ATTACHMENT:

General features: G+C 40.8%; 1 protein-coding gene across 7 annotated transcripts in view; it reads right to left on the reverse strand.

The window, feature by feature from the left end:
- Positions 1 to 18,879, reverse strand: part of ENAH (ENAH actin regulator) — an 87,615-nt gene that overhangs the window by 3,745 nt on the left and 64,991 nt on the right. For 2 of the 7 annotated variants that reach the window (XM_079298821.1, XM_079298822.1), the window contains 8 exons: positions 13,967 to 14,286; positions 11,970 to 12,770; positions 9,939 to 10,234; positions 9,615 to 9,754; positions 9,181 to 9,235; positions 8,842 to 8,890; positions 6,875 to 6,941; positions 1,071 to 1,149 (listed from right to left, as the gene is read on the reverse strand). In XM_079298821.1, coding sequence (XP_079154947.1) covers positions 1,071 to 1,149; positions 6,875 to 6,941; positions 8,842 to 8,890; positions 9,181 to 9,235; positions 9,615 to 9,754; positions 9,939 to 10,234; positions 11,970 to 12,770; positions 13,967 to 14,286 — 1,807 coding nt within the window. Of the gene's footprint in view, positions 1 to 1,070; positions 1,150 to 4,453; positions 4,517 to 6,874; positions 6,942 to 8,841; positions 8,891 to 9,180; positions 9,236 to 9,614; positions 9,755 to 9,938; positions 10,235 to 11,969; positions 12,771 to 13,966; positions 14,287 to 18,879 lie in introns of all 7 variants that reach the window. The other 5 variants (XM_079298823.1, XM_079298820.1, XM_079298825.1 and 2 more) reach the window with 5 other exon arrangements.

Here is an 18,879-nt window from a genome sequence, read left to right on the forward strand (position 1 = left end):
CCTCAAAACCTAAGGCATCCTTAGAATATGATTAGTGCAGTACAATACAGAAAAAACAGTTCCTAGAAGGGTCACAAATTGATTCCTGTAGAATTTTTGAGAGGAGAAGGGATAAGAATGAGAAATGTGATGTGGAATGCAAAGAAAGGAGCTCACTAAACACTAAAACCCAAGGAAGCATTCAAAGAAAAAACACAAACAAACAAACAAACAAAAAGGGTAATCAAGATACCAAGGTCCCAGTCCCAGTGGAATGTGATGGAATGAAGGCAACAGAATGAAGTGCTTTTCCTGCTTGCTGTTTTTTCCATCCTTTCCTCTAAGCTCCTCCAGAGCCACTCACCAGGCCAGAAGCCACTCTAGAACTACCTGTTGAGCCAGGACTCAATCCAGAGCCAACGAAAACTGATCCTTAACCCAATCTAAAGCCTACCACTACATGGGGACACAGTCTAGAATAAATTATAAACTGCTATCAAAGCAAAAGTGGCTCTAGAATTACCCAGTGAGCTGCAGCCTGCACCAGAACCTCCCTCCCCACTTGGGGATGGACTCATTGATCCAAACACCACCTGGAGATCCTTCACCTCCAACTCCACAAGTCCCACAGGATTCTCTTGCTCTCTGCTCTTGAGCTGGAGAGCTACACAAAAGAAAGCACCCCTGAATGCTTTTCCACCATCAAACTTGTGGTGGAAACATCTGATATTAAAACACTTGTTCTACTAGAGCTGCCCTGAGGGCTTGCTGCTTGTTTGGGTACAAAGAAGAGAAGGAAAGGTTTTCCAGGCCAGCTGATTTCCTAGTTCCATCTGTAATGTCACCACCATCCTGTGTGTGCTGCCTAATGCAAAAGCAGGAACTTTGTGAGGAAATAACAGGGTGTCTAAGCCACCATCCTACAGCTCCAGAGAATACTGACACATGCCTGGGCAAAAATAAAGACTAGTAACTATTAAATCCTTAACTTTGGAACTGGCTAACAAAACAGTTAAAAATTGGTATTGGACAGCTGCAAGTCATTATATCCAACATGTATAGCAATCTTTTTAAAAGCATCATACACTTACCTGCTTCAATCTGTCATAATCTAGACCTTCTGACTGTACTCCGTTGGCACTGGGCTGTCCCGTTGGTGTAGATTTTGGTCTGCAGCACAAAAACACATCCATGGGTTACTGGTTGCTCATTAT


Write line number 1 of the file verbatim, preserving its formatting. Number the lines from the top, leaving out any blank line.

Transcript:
General features: G+C 40.8%; 1 protein-coding gene across 7 annotated transcripts in view; it reads right to left on the reverse strand.